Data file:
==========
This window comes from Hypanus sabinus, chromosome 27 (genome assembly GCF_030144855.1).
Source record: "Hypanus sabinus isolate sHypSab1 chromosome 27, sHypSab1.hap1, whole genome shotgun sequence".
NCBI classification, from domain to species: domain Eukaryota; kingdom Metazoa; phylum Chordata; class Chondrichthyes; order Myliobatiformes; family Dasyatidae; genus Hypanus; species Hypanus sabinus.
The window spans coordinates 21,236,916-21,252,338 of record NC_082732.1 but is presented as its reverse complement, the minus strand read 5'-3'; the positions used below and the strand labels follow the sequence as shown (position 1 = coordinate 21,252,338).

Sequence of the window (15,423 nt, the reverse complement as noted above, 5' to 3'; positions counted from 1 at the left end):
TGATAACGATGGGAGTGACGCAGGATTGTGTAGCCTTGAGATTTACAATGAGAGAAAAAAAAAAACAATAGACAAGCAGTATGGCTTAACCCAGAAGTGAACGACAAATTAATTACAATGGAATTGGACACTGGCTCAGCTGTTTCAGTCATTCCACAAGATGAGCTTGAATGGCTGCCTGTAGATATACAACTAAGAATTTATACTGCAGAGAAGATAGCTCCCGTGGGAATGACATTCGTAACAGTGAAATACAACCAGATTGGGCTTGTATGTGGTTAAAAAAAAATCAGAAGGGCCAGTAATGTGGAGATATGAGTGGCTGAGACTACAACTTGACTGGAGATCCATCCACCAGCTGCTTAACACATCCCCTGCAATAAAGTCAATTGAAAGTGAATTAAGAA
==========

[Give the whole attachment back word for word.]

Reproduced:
This window comes from Hypanus sabinus, chromosome 27 (genome assembly GCF_030144855.1).
Source record: "Hypanus sabinus isolate sHypSab1 chromosome 27, sHypSab1.hap1, whole genome shotgun sequence".
NCBI classification, from domain to species: domain Eukaryota; kingdom Metazoa; phylum Chordata; class Chondrichthyes; order Myliobatiformes; family Dasyatidae; genus Hypanus; species Hypanus sabinus.
The window spans coordinates 21,236,916-21,252,338 of record NC_082732.1 but is presented as its reverse complement, the minus strand read 5'-3'; the positions used below and the strand labels follow the sequence as shown (position 1 = coordinate 21,252,338).

Sequence of the window (15,423 nt, the reverse complement as noted above, 5' to 3'; positions counted from 1 at the left end):
TGATAACGATGGGAGTGACGCAGGATTGTGTAGCCTTGAGATTTACAATGAGAGAAAAAAAAAAACAATAGACAAGCAGTATGGCTTAACCCAGAAGTGAACGACAAATTAATTACAATGGAATTGGACACTGGCTCAGCTGTTTCAGTCATTCCACAAGATGAGCTTGAATGGCTGCCTGTAGATATACAACTAAGAATTTATACTGCAGAGAAGATAGCTCCCGTGGGAATGACATTCGTAACAGTGAAATACAACCAGATTGGGCTTGTATGTGGTTAAAAAAAAATCAGAAGGGCCAGTAATGTGGAGATATGAGTGGCTGAGACTACAACTTGACTGGAGATCCATCCACCAGCTGCTTAACACATCCCCTGCAATAAAGTCAATTGAAAGTGAATTAAGAA